The Gunboat Philadelphia

The Gunboat Philadelphia is the oldest surviving American fighting vessel. Built in 1776, it was sunk in Lake Champlain during a naval battle with the British in the same year. The Continental Congress authorized the building of this 54 foot, 29-ton gunboat and eight other similar vessels for the defense of the Champlain Valley - the northern frontier of the colonies considered the key to the success or failure of the American Revolution. In the summer of 1776, under the leadership of the charismatic and controversial Brigadier General Benedict Arnold, Philadelphia and her sister-ships were hurriedly organized into what historians consider “the first American Navy.”

Throughout the summer and into the fall, this small fleet imposed a strategic delay on British invasion plans to divide the colonies. On October 11, 1776, the Americans met the enemy in a hard-fought battle, but the superior firepower of the British squadron proved decisive. An hour after the initial battle ended, the badly-damaged Philadelphia sank. By the end of the three-day engagement on Oct. 13, the British had gained control of Lake Champlain, and most of the American fleet had been destroyed. Though a defeat for the Americans, the naval contest for Lake Champlain is considered the foundation for the defeat of British Commander John Burgoyne’s army at Saratoga the following year. The battle delayed the British campaign and led to the postponement of further advances. Arnold thus gave the American army time to build the strength necessary for the victory at Saratoga. Philadelphia and the other vessels in Arnold’s fleet had served their purpose.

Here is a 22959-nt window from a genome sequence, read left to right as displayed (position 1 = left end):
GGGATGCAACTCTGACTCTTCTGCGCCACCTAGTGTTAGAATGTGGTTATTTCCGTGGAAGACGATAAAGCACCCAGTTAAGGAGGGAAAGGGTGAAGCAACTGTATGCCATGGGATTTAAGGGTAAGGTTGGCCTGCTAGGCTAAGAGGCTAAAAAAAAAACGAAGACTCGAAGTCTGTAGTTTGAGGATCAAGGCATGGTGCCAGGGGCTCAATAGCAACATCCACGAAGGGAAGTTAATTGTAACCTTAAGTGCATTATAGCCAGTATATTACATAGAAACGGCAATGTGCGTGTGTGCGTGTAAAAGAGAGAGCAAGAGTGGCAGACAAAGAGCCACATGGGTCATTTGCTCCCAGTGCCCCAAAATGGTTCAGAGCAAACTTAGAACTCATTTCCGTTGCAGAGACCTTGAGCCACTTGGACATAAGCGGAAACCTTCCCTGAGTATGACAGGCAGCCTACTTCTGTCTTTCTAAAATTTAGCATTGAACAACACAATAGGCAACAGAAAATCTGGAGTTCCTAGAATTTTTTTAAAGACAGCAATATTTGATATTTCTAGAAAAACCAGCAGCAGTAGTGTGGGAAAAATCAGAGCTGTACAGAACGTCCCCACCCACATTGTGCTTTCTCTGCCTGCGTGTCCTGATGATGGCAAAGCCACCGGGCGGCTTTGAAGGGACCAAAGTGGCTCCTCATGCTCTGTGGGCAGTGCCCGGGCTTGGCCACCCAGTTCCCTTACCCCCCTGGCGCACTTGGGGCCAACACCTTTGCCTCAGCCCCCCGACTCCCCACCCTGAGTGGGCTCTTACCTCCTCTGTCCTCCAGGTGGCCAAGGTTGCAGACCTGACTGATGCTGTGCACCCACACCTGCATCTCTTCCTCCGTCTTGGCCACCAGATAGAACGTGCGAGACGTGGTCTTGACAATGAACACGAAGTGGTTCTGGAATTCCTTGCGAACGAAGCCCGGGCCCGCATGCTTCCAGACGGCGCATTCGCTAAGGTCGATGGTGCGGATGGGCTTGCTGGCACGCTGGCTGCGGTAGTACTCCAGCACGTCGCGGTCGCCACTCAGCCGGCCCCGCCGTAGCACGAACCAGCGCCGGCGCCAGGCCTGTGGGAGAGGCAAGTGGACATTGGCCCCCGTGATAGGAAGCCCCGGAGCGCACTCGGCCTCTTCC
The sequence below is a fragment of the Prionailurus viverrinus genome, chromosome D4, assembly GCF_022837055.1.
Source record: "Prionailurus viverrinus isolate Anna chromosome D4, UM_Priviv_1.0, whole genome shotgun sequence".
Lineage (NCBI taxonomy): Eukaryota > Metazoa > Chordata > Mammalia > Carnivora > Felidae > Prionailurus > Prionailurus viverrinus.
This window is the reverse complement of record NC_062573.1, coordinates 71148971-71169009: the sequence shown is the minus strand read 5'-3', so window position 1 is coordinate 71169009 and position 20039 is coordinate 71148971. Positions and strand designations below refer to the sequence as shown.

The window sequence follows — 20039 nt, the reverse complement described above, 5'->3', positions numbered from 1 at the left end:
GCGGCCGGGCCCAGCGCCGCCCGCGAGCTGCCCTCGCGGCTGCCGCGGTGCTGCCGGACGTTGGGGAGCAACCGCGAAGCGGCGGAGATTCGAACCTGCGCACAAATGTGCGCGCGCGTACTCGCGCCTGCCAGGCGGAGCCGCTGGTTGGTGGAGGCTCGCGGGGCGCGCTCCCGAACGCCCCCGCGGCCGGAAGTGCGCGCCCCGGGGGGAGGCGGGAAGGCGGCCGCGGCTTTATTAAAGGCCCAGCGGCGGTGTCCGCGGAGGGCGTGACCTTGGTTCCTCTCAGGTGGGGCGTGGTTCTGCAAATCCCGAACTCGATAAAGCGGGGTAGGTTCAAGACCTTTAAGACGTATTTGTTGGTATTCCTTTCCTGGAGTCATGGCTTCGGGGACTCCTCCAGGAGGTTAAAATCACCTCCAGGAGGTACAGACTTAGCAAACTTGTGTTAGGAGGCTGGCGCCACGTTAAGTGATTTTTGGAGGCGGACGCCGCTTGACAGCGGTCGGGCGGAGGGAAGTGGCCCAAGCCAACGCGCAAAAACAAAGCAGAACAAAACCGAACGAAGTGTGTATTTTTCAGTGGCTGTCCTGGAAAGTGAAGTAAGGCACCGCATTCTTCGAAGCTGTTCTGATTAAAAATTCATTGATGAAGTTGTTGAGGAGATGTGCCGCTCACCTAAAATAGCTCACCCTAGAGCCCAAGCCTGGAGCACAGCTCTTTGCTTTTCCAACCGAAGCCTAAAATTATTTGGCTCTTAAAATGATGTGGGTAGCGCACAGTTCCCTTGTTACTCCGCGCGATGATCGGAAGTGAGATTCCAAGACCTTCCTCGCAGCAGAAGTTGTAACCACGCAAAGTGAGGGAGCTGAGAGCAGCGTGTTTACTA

The Philadelphia rested on the bottom of the lake until it was discovered and recovered with much of its equipment intact in 1935 by Lorenzo F. Haggulund, a civil engineer who for many years exhibited it as a tourist attraction. It came to the museum in 1964, complete with the 24-pound ball that sent the gunboat to the bottom.